Final exams scheduling for univeristies. (c2001)

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dc.contributor.author Timany, Mazen Nuhad
dc.date.accessioned 2011-10-14T12:09:18Z
dc.date.available 2011-10-14T12:09:18Z
dc.date.copyright 2001 en_US
dc.date.issued 2011-10-14
dc.date.submitted 2001-07
dc.identifier.uri http://hdl.handle.net/10725/777
dc.description Includes bibliographical references (p. 45-47). en_US
dc.description.abstract Scheduling final exams for large numbers of courses and students in universities, such as the Lebanese American University (LAU), is an intractable problem. In order to solve this problem, the approach must be efficient, flexible and adaptable. Conflicts occur when multiple exams are scheduled for the same student at the same period (simultaneously), and unfairness to a student refers to consecutive exams (two exams directly after each other) or more than two exams on the same day (referred to as mUltiples). A good exam schedule would aim for minimizing conflicts and the two unfairness factors based on user-assigned weights associated to these three factors and subject them to some constraints. Likewise, since a limited number of rooms are available in each exam period, an additional constraint concerned with room violations is added to achieve the goal of minimizing room violations. All constraints may be violated if necessary, since it is almost impossible in real world situations to find a solution without violating any constraint. In this work, we first formulate the problem as a modified weighted-graph coloring problem and adapt two natural optimization algorithms: Simulated Annealing and Genetic Algorithm; in addition to a clustering based algorithm (FESP), and a hybrid of natural optimization and clustering based algorithms (FESPSA) for solving the exam scheduling problem taking into account the specific objectives and constraints of LAD. Then, we compare these algorithms with each other as well as with the manual procedure done by the registrar's office. The comparison is done using realistic data taken from LAU for six semesters. Our experimental results show that simulated annealing gives better exam schedules than genetic algorithms, FESPSA, FESP and manual scheduling. All algorithms were run on different exam days ranging from five to ten. Simulated Annealing stayed to show the best results in all semesters in all days variations. Moreover, Simulated Annealing shares with the Genetic Algorithm more flexibility to accommodate various user constraints. On the other hand, FESPSA showed better results in terms of conflicts and unfairness factors among all exam days when compared with FESP. Moreover, FESPSA also proved to be better than FESP when dealing with room violations. That is, FESPSA minimized the number room violations much better than FESP. en_US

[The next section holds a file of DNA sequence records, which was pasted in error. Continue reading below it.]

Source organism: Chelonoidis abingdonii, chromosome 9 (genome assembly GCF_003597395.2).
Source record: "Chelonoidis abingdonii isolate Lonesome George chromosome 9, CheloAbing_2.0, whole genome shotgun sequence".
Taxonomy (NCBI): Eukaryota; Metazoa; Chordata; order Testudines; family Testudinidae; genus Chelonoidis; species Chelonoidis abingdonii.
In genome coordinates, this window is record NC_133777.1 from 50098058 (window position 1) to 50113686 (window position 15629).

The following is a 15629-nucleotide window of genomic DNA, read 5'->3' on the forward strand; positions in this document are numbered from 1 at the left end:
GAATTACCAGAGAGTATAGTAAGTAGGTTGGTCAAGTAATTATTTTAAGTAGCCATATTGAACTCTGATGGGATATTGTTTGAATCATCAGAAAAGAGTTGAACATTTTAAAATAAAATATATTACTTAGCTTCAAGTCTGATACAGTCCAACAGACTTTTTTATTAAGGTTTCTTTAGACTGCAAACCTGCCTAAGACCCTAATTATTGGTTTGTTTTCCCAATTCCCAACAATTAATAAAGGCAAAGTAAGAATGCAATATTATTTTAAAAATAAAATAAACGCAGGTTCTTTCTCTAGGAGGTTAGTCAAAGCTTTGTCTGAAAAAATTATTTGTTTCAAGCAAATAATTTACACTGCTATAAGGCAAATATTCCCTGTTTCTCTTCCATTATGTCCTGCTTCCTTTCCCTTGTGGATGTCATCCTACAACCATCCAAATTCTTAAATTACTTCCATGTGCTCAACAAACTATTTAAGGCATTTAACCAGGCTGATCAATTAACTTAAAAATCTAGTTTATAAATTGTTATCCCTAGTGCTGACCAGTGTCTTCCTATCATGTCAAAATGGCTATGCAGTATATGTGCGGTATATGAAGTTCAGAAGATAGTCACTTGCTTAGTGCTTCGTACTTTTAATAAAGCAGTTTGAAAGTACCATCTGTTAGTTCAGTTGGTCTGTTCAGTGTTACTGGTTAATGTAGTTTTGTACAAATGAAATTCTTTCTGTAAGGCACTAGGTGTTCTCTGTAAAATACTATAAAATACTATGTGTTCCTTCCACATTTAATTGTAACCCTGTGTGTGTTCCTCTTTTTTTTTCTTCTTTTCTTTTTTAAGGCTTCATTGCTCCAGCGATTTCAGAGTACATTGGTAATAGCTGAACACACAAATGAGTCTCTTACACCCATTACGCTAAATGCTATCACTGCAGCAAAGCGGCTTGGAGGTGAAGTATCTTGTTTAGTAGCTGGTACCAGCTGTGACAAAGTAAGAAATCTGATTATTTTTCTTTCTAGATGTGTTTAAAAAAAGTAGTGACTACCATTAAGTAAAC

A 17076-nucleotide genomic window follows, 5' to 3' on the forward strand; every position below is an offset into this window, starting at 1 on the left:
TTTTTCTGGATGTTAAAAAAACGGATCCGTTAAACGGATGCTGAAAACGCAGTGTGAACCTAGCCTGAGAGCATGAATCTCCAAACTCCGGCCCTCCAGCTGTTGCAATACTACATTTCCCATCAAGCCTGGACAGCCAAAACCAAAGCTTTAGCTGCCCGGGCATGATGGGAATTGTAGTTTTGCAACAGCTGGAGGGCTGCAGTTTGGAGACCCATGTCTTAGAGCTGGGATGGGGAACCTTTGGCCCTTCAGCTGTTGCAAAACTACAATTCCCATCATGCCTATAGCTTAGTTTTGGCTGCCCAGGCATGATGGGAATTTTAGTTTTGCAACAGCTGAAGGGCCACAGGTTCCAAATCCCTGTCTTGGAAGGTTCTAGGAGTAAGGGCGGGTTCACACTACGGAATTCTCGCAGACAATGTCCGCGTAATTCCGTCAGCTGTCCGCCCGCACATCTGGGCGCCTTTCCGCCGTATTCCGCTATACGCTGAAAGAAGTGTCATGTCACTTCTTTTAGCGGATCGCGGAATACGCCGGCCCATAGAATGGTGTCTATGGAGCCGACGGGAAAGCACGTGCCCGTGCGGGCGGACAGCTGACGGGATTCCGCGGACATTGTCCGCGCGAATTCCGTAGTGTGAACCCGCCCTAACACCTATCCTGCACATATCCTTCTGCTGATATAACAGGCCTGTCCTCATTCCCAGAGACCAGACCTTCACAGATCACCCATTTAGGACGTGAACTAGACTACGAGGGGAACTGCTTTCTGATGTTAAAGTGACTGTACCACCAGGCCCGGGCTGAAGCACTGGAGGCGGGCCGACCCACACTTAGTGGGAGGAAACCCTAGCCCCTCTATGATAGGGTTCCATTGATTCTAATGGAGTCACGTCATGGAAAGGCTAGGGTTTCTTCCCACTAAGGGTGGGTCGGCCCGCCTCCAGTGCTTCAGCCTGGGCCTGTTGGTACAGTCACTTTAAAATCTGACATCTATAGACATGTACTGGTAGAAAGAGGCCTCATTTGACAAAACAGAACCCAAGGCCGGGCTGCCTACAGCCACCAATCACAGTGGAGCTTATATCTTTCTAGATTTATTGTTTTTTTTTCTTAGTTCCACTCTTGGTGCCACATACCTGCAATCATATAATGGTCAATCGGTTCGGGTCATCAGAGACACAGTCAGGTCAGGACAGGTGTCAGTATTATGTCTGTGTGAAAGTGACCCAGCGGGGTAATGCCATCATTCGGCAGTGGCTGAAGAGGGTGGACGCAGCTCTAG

dc.language.iso en en_US
dc.subject Simulated annealing (Mathematics) en_US
dc.subject Scheduling -- Computer programs en_US
dc.title Final exams scheduling for univeristies. (c2001) en_US
dc.type Thesis en_US
dc.term.submitted Summer I en_US
dc.author.degree MS in Computer Science en_US
dc.author.school Arts and Sciences en_US
dc.author.idnumber 199110680 en_US
dc.author.commembers Dr. Ramzi Haraty
dc.author.commembers Dr. George Nasr
dc.author.woa RA en_US
dc.description.physdesc 1 bound copy: xiii, 47 leaves; ill., tables; 30 cm. available at RNL. en_US
dc.author.division Computer Science en_US
dc.author.advisor Dr. Nash'at Mansour
dc.keywords Exam scheduling en_US
dc.keywords Timetabling en_US
dc.keywords Constraint programming en_US
dc.keywords Simulated annealing en_US
dc.keywords Genetic algorithms en_US
dc.keywords Optimization heuristics en_US
dc.identifier.doi https://doi.org/10.26756/th.2001.16 en_US
dc.publisher.institution Lebanese American University en_US

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